KINGSTON, Jamaica – Jamaica’s Small Business Development Centre (SBDC) Network is proposing the use of data-driven models for business development. Speaking recently at a training session for the SBDCs, Manager of Business Advisory Services at the Jamaica Business Development Corporation (JBDC), Melissa Barrett, said that the “international SBDC model has a methodology of assessing, counselling, monitoring and supporting a client in their process and then tracking how the support is leading to economic impact.”
SBDC Jamaica is an adaptation of the American SBDC model, which was mandated by the Ministry of Industry, Investment & Commerce (MIIC) in 2015. It is the largest and most successful network of assistance to small and medium-sized enterprises in the United States, with more than 1,100 centres (over 90% of which are housed on University Campuses).
JBDC Extends Reach through SBDC Network
Speaking on strengthening the local expression of the model, Mrs. Barrett said, “We are capturing some data but not enough to demonstrate the strength and we are desirous of establishing more specific targets and systems that all the members will follow to yield the results we want to see. We are interested in tracking impact measures such as formalisation, export growth, business start, revenue growth, margin improvement and employment. We are also tracking milestones for instances getting proper license, permits, getting their IPs registered and certification for products.”
Commenting on the need for data, Mrs. Barrett said, “The MSME and Entrepreneurship Policy details the United Nation’s 17 Sustainable Development Goals, and a lot of them are able to be achieved through strong business frameworks.” Continuing, she said, “We are even now looking beyond business to looking at social entities, where we would be able to capture information on gender, youth in business and data that is linked to the different economies like the blue, green and orange. If we delve deeper into the data that can be captured, we can be more targeted in our approach to driving certain industries and aligning resources to where it’s most needed.”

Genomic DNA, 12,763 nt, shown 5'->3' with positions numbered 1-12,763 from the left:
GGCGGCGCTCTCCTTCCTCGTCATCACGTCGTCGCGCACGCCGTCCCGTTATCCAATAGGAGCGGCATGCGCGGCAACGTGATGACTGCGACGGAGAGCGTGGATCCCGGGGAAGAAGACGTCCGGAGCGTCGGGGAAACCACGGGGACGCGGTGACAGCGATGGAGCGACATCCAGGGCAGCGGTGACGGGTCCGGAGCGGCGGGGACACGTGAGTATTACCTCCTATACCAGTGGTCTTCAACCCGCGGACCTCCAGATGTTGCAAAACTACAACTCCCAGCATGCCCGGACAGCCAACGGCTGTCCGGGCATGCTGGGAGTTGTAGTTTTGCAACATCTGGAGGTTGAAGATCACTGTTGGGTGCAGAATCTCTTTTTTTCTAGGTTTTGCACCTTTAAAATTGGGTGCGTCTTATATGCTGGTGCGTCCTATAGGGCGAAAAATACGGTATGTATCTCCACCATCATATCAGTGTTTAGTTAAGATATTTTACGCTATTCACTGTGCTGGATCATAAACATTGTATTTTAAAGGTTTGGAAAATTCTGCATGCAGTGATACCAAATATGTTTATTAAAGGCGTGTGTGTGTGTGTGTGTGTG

Mrs. Barrett explained that the international SBDC model is based on relationship building to help entrepreneurs achieve their business objectives. “In our Jamaican environment the ecosystem is occupied by a lot of persons who are hustling more than actually practicing entrepreneurship. We may have the bigger entities, small and medium-sized but a lot the activities that are expected of an entrepreneur some of our local business owners are not doing them but we believe this model is helpful in addressing this,” she added.
Jamaica’s SBDC network is currently in 15 locations including tertiary institutions, government and private sector organisations across the island with the aim of being the main source of technical and managerial assistance for MSMEs. Through the SBDCs, the network is committed to serving the MSME sector because it creates new business and jobs, diversifies the economy, promotes stability and economic growth and aggregated growth of MSMEs drives the common good of improved economic and social development of the whole.
The JBDC, which is mandated to implement the SBDC model, has signed Memoranda of Understanding (MOUs) with the following organisations which now provide business support services: University of the West Indies (UWI), University of Technology (UTech), University of the Commonwealth Caribbean (UCC), Northern Caribbean University (NCU), College of Agriculture, Science & Education (CASE) Caribbean Maritime University (CMU) Rural Agricultural Development Authority (RADA) Edna Manley College of the Visual & Performing Arts (EMCVPA) and Sagicor Bank (SME Business Resource Centre). The SBDC model is enabling the JBDC to extend its reach to entrepreneurs. For more information on SBDC Jamaica, visit https://www.jbdc.net/project/small-business-development-centre-network/.